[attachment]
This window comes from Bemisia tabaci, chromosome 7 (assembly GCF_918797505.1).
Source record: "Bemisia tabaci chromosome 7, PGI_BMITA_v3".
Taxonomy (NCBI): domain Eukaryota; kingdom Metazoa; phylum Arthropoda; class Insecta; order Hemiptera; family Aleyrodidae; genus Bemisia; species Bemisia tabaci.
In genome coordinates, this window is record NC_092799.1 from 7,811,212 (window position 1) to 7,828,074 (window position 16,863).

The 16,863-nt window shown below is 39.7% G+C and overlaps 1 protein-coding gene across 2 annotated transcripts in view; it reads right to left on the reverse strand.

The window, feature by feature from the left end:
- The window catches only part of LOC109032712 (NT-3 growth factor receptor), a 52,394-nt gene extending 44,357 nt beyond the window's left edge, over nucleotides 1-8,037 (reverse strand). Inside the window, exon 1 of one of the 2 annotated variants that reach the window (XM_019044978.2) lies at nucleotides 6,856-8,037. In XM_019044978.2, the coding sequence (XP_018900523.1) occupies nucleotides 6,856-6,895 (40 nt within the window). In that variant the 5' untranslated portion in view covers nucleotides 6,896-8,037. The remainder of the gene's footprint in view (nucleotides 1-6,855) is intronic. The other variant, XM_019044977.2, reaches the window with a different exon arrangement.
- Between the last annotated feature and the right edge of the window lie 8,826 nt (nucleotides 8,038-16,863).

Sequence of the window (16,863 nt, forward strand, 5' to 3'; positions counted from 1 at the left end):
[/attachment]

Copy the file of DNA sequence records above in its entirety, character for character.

This window comes from Bemisia tabaci, chromosome 7 (assembly GCF_918797505.1).
Source record: "Bemisia tabaci chromosome 7, PGI_BMITA_v3".
Taxonomy (NCBI): domain Eukaryota; kingdom Metazoa; phylum Arthropoda; class Insecta; order Hemiptera; family Aleyrodidae; genus Bemisia; species Bemisia tabaci.
In genome coordinates, this window is record NC_092799.1 from 7,811,212 (window position 1) to 7,828,074 (window position 16,863).

The 16,863-nt window shown below is 39.7% G+C and overlaps 1 protein-coding gene across 2 annotated transcripts in view; it reads right to left on the reverse strand.

The window, feature by feature from the left end:
- The window catches only part of LOC109032712 (NT-3 growth factor receptor), a 52,394-nt gene extending 44,357 nt beyond the window's left edge, over nucleotides 1-8,037 (reverse strand). Inside the window, exon 1 of one of the 2 annotated variants that reach the window (XM_019044978.2) lies at nucleotides 6,856-8,037. In XM_019044978.2, the coding sequence (XP_018900523.1) occupies nucleotides 6,856-6,895 (40 nt within the window). In that variant the 5' untranslated portion in view covers nucleotides 6,896-8,037. The remainder of the gene's footprint in view (nucleotides 1-6,855) is intronic. The other variant, XM_019044977.2, reaches the window with a different exon arrangement.
- Between the last annotated feature and the right edge of the window lie 8,826 nt (nucleotides 8,038-16,863).

Sequence of the window (16,863 nt, forward strand, 5' to 3'; positions counted from 1 at the left end):